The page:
Bloody poop, weak chick

Discussion in 'Emergencies / Diseases / Injuries and Cures' started by Dutchgirl, May 31, 2012.

  1. Dutchgirl

    Dutchgirl Not Dutch!

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    We have some groups of chicks that are a few weeks old. One hen has three chicks - two Standard-size, and one bantam-size. The bantam, which was fine before, has been acting very weak. Unfortunately because of the normal size difference I can't compare the chicks to determine whether she's growing or not, but it appears that she is a lot smaller than the others.

    She can't hop up the steps that the others can easily fly up. She peeps constantly and seems to be really tired.

    Also, I'm finding bloody poops in their area. They have not been getting any medication and they've been being fed layer food. [​IMG] I know, I know. Shame on us. We're going to feed them chick food now, though. But we never give our chicks medicated feed. Is that okay? Is there anything that can be done? I know that this probably means Cocci virus, and I'm really scared. I heard that it stays in the ground forever, so the other chickens (which walk around where the chicks are) could easily get it.

    What should we do? Would it be better to put the chick out of its misery? And how should we treat the Cocci?
     
  2. chicmom

    chicmom Dances with Chickens

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    Bloody poo in chicks is often cocci. You need a product called Corid, that you put in their drinking water, and get that very quickly. If there's no Corid, then Sulmet will work, but I like Corid better because it's more gentle on their systems.

    I would put it in the drinking water that everyone is using. Adult birds usually don't get cocci (that would be chickens 17 weeks or older).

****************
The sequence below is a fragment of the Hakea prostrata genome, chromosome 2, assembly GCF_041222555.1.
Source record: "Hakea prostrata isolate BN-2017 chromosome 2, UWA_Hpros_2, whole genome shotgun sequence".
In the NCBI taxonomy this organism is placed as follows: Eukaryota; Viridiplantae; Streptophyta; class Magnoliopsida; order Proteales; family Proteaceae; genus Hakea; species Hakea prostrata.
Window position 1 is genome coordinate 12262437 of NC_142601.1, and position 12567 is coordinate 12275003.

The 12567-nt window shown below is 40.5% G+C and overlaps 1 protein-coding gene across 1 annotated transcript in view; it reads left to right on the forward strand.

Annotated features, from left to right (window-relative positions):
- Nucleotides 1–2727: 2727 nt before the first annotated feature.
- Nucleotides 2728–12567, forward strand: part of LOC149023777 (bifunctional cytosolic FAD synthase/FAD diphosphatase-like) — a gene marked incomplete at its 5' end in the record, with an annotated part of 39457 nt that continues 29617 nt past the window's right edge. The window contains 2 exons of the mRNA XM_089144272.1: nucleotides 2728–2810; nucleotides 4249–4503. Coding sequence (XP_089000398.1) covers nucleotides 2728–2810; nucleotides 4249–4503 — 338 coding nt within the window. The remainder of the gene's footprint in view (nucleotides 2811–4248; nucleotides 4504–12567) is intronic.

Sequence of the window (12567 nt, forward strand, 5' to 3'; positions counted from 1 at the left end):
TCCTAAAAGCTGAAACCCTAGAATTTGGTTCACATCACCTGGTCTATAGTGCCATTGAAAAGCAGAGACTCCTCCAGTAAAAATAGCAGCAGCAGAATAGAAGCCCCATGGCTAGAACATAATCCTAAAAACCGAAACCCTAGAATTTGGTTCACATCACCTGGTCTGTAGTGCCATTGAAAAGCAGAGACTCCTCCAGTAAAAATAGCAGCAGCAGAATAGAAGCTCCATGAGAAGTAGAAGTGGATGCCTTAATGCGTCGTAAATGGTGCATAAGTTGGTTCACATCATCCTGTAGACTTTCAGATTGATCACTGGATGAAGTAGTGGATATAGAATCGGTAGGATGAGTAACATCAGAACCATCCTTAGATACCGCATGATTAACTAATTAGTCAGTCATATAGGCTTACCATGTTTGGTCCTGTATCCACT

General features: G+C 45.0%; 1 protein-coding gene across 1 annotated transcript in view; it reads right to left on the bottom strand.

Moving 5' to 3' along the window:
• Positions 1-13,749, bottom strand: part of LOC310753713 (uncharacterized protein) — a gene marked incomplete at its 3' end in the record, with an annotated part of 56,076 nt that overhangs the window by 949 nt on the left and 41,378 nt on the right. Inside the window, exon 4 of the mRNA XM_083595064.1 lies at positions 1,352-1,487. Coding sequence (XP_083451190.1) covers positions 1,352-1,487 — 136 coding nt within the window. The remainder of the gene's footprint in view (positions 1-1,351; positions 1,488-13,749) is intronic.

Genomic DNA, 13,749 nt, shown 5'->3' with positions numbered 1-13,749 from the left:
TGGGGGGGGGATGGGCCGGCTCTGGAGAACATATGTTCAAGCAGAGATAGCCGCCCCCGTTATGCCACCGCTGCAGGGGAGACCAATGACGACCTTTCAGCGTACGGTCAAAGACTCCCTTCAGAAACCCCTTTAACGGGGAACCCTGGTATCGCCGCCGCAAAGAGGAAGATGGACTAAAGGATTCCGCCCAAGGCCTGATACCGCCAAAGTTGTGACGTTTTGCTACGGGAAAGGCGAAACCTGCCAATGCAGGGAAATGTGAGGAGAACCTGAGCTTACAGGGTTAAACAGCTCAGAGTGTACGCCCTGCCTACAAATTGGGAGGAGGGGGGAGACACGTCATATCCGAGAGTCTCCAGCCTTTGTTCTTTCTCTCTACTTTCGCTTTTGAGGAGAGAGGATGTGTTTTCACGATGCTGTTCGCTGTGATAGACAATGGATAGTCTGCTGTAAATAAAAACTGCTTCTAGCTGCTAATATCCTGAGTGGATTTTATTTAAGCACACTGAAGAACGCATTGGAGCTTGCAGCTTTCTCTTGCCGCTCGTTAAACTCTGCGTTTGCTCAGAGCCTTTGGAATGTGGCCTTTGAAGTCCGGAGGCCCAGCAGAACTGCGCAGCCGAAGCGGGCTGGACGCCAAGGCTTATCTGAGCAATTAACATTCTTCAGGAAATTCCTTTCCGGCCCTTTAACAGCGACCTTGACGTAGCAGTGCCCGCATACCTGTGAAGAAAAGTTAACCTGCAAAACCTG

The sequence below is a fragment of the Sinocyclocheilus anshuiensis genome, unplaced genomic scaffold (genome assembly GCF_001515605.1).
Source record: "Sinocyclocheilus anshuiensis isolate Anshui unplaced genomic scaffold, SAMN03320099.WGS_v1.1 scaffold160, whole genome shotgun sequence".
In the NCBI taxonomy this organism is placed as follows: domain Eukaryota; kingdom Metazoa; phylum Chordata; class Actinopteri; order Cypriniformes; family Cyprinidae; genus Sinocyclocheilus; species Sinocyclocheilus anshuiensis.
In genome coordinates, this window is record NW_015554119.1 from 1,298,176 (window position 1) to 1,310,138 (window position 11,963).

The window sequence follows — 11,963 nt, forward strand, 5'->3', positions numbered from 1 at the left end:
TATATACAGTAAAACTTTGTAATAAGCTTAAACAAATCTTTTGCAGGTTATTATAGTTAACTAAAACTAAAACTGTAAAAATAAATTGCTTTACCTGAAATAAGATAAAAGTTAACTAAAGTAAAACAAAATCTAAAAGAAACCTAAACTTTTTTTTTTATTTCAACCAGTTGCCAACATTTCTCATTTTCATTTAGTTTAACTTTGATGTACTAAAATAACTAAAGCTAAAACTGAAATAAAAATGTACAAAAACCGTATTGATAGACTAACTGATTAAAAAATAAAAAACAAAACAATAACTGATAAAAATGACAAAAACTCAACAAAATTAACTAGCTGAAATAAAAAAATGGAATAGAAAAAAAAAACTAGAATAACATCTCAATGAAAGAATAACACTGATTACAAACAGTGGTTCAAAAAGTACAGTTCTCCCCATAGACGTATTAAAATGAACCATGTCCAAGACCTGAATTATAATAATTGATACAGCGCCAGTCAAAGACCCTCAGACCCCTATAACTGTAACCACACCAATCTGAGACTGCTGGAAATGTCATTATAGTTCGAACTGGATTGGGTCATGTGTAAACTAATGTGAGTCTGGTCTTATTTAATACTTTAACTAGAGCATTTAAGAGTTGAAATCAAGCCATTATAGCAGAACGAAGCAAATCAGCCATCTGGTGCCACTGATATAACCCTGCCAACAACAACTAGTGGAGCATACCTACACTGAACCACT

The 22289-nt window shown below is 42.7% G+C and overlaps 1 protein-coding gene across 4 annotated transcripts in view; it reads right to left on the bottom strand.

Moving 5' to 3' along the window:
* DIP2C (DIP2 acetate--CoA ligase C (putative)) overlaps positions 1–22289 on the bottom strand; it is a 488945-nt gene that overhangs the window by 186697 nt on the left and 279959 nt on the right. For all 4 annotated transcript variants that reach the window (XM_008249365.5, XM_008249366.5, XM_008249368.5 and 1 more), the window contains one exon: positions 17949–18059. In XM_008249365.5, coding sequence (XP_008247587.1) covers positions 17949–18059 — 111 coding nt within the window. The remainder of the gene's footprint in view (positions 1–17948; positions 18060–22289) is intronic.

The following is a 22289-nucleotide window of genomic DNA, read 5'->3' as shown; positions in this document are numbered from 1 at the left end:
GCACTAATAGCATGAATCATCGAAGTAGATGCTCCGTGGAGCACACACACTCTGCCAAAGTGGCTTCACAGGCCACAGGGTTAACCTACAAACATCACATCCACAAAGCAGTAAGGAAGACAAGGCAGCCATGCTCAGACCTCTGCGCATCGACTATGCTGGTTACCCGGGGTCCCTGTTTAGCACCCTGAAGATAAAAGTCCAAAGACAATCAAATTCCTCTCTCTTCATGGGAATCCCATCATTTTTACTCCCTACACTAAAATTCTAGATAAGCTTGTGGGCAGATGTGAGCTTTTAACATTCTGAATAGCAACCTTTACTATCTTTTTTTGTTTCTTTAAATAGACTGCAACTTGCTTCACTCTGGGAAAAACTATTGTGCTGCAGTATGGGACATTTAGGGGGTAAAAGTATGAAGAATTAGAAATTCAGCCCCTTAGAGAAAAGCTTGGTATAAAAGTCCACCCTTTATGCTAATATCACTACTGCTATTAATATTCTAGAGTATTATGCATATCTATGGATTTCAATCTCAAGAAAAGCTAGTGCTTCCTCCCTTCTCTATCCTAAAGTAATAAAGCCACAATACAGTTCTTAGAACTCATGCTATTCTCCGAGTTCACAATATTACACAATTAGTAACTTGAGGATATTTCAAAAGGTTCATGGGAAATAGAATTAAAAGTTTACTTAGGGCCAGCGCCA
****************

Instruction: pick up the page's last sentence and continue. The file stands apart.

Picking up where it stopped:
I did have to clean the chicken run, which was dirt when this happened to some of my chicks. I was like "Gosh how in the world do you clean dirt?!" Well, you rake out all the droppings and whatever, and then you pour bleach all over the dirt. Of couse, you chickens can't be near that until it dries totally.

    Cocci was bad the year my chicks got it, because it was hot, humid, and rainy where I live, which is Ohio. That is the perfect environment for cocci to thrive.

    Now, Corid is a powder that comes in a packet. I believe TSC sells it, and it cost $20.00. Works very well. I didn't lose any of my chicks, because I caught it quickly.

    Good luck to you!
    Sharon
     
  3. n8ivetxn

    n8ivetxn Songster

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    x2.

    Don't waste any time. Go and get it.

    - I didn't know you "cleaned" dirt by pouring bleach on it....Now I know :)
     
  4. Dutchgirl

    Dutchgirl Not Dutch!

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    Okay... called my Farmer's Cooperative and they have a quart of Sulmet for about $9 and a gallon of Corid for $92... so I think we're going for the Sulmet. :D
     
  5. Dutchgirl

    Dutchgirl Not Dutch!